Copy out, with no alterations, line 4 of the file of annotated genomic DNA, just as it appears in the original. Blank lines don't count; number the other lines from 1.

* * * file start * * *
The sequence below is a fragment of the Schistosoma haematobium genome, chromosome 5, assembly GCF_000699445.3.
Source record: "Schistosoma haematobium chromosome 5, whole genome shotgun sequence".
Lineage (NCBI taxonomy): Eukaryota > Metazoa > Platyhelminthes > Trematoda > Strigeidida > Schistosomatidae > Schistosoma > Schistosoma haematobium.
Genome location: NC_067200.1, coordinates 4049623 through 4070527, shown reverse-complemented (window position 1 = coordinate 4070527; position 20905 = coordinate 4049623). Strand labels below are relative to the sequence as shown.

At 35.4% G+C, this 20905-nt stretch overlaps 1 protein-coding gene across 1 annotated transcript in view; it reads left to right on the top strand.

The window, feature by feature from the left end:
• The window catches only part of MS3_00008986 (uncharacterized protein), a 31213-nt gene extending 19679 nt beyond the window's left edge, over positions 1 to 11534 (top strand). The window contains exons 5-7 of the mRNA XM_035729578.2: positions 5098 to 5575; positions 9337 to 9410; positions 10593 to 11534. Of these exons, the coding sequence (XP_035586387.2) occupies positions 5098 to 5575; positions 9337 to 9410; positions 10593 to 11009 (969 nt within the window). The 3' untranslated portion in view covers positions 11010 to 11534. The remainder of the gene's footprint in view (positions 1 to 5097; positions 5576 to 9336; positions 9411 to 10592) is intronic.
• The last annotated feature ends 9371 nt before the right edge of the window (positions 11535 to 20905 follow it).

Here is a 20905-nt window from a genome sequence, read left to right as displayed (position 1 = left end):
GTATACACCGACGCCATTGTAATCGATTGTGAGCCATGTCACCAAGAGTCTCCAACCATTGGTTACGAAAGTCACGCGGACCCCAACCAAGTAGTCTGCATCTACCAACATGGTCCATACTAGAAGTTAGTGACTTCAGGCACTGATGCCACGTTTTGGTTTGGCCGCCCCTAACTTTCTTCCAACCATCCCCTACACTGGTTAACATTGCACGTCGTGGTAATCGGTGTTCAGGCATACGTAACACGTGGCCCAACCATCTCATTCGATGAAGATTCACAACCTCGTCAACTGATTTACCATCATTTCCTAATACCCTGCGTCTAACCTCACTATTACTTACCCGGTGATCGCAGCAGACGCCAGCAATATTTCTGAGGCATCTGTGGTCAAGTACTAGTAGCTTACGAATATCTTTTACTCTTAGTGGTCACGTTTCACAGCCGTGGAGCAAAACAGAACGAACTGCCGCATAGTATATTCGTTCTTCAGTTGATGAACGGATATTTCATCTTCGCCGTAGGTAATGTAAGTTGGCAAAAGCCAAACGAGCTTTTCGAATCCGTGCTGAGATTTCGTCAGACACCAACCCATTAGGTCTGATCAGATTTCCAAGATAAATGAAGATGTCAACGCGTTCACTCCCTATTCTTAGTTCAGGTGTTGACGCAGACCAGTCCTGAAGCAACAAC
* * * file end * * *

Genome location: NC_067200.1, coordinates 4049623 through 4070527, shown reverse-complemented (window position 1 = coordinate 4070527; position 20905 = coordinate 4049623). Strand labels below are relative to the sequence as shown.